ANL/ANS: The successor to the famous French Exocet, the ANS (surface launched) and ANL (air-launched) is longer-range (100+ miles), stealthy and supersonic. These present a difficult target for even the most sophisticated air defence weapons.

ARM: Anti-radiation missile. This class of air-launched missiles homes in on the signal given off by an emitting radar. They can be set to attack a particular type of radar set. Once they reach the signals source, they explode and destroy the radar. The American HARM and French ARMAT are both ARMs.

ASMP: A French nuclear-armed missile, it is launched from a plane in flight and flies at three times the speed of sound. It carries a 150 kiloton warhead.

AT-4: A Swedish-designed, shoulder-fired antitank rocket purchased for the U.S. Army, it weighs just over 13 pounds, and the rocket has a range of 300 meters.

DURANDAL: A French-made weapon, the Durandal is a rocket-boosted, armor-piercing bomb dropped from a low-flying aircraft. The Durandal is designed to 'crater' runways so that they cannot be used by airplanes.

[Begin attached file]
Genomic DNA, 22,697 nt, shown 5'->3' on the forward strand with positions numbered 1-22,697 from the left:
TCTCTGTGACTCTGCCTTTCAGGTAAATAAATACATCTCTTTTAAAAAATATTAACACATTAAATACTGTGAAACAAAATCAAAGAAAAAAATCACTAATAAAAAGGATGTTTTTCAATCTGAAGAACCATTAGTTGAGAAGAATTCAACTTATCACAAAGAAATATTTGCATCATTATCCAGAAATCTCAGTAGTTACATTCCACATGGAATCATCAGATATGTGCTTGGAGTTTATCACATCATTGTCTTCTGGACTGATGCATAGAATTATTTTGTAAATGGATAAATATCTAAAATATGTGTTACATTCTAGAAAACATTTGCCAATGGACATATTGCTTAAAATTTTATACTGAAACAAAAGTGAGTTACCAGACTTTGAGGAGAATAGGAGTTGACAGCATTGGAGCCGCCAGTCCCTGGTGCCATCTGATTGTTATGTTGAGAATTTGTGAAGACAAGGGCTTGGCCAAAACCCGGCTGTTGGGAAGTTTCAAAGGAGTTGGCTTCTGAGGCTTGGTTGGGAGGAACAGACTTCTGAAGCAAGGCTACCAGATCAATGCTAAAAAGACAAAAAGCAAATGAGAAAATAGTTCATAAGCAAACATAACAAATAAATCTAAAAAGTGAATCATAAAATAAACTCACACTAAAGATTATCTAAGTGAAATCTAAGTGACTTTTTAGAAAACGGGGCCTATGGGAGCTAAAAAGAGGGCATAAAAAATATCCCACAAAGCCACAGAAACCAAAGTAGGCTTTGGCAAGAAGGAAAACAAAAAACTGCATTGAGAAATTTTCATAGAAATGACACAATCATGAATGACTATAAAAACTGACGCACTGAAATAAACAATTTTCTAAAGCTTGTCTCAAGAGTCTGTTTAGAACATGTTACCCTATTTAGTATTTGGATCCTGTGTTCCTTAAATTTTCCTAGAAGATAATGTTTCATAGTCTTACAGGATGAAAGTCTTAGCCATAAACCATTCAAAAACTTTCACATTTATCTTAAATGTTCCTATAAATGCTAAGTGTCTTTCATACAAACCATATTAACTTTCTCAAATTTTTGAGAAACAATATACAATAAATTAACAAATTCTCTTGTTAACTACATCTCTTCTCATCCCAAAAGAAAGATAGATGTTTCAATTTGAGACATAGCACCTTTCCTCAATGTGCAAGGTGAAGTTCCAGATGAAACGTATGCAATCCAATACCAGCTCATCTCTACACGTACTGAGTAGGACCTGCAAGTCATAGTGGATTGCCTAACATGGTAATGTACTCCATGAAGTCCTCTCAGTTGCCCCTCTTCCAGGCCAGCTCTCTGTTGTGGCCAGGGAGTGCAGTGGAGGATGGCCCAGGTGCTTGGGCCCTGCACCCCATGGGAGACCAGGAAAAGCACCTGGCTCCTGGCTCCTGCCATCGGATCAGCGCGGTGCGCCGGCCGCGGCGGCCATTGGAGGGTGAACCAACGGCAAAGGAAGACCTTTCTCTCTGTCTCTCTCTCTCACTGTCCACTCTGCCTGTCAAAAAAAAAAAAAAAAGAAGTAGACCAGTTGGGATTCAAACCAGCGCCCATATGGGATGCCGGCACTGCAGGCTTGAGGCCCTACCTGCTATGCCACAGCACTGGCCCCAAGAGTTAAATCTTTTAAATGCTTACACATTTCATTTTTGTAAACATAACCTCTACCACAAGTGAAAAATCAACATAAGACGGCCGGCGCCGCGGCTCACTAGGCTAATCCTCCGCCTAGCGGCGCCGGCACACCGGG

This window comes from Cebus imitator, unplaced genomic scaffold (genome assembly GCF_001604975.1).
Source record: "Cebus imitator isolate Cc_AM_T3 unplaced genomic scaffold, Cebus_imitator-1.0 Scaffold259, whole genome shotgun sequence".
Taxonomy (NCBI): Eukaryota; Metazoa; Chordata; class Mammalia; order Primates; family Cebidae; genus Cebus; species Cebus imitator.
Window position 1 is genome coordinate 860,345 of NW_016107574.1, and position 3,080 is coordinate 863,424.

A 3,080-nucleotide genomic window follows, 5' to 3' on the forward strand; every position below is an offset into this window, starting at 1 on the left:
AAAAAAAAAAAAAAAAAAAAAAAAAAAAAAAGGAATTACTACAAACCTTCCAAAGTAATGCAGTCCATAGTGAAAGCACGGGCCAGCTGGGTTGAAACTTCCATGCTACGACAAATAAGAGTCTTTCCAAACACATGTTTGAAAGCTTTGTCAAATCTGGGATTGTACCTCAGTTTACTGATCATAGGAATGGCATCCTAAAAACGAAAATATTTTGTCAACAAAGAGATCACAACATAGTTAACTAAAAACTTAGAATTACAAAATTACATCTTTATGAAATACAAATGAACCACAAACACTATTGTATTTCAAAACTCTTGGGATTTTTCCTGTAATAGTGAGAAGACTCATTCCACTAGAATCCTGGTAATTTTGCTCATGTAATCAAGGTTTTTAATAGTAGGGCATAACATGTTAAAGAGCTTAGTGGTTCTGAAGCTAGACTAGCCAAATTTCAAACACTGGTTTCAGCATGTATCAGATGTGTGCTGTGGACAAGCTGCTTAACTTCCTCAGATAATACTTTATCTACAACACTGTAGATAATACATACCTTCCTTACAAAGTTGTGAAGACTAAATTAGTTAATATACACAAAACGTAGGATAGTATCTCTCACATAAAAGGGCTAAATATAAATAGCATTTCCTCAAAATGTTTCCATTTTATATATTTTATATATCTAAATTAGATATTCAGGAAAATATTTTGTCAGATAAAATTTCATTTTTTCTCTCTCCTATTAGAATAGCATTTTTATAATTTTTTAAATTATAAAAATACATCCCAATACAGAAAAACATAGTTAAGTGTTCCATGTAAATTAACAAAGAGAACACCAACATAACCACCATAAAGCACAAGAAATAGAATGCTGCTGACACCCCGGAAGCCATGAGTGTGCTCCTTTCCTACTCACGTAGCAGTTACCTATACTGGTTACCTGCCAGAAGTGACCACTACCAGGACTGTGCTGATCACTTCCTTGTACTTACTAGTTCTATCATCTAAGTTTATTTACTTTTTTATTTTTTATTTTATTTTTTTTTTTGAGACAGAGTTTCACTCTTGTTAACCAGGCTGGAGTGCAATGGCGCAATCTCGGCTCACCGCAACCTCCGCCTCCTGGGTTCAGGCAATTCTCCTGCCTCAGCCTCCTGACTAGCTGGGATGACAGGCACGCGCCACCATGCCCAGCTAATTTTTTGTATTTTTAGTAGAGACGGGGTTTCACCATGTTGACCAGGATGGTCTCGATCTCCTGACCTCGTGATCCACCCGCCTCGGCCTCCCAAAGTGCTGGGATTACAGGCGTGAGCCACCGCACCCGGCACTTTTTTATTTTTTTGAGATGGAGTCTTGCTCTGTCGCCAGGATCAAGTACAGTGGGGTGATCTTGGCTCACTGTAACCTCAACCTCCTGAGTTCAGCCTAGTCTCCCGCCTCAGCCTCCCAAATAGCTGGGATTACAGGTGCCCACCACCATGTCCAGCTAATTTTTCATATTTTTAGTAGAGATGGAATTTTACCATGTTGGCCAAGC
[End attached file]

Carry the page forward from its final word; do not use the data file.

FA MAS: One of the most compact assault rifles ever designed, the FA MAS is the French Army's standard infantry weapon. It uses a "bullpup" configuration with the trigger group in front of a 25-round magazine. Its unique appearance has earned it the nickname Le Clarion (the Bugle).

G3A3: The standard German infantry weapon, it fires a large 7.62mm round and weighs almost ten pounds. It has a 20-shot magazine. It has been widely exported.

G11: The planned standard weapon for the German Army this futuristic-looking rifle is expected to enter service early this century. It fires a 4.7mm caseless round from a 50-round magazine and weighs just over eight pounds. It has an extremely high rate of fire and will be very accurate.

JAVELIN: A replacement for the near-worthless Dragon, the Javelin antitank missile has a range of 2,000 meters and can either attack the thin top armor of a main battle tank or the side armor of a lightly armored vehicle. Unlike its predecessor, it does not use a wire, but carries its own 'fire and forget' homing system. It takes a team of three men to carry the launcher and reload missiles. Javelin entered U.S. Army service in the mid-1990s.